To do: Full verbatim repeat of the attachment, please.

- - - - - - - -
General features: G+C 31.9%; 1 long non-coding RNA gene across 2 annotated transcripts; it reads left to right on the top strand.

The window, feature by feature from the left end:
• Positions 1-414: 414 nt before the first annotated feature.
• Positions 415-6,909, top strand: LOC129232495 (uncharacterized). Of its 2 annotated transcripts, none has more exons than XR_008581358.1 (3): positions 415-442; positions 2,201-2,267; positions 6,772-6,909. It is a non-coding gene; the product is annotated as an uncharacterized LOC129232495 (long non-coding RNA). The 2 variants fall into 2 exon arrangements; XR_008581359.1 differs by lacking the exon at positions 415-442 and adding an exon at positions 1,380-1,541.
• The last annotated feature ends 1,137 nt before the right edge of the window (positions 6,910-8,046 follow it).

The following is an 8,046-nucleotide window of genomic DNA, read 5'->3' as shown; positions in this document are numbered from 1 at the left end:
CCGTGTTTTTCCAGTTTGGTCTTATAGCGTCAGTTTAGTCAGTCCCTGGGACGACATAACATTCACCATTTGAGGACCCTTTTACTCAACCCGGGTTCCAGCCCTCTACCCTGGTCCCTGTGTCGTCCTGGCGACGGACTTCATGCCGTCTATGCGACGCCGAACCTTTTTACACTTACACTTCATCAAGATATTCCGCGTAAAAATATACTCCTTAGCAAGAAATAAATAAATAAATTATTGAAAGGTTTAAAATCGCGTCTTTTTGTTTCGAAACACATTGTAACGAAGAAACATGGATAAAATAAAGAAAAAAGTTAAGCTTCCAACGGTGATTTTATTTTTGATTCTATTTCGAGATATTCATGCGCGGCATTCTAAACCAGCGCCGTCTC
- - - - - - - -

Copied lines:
General features: G+C 31.9%; 1 long non-coding RNA gene across 2 annotated transcripts; it reads left to right on the top strand.

The window, feature by feature from the left end:
• Positions 1-414: 414 nt before the first annotated feature.
• Positions 415-6,909, top strand: LOC129232495 (uncharacterized). Of its 2 annotated transcripts, none has more exons than XR_008581358.1 (3): positions 415-442; positions 2,201-2,267; positions 6,772-6,909. It is a non-coding gene; the product is annotated as an uncharacterized LOC129232495 (long non-coding RNA). The 2 variants fall into 2 exon arrangements; XR_008581359.1 differs by lacking the exon at positions 415-442 and adding an exon at positions 1,380-1,541.
• The last annotated feature ends 1,137 nt before the right edge of the window (positions 6,910-8,046 follow it).

The following is an 8,046-nucleotide window of genomic DNA, read 5'->3' as shown; positions in this document are numbered from 1 at the left end:
CCGTGTTTTTCCAGTTTGGTCTTATAGCGTCAGTTTAGTCAGTCCCTGGGACGACATAACATTCACCATTTGAGGACCCTTTTACTCAACCCGGGTTCCAGCCCTCTACCCTGGTCCCTGTGTCGTCCTGGCGACGGACTTCATGCCGTCTATGCGACGCCGAACCTTTTTACACTTACACTTCATCAAGATATTCCGCGTAAAAATATACTCCTTAGCAAGAAATAAATAAATAAATTATTGAAAGGTTTAAAATCGCGTCTTTTTGTTTCGAAACACATTGTAACGAAGAAACATGGATAAAATAAAGAAAAAAGTTAAGCTTCCAACGGTGATTTTATTTTTGATTCTATTTCGAGATATTCATGCGCGGCATTCTAAACCAGCGCCGTCTC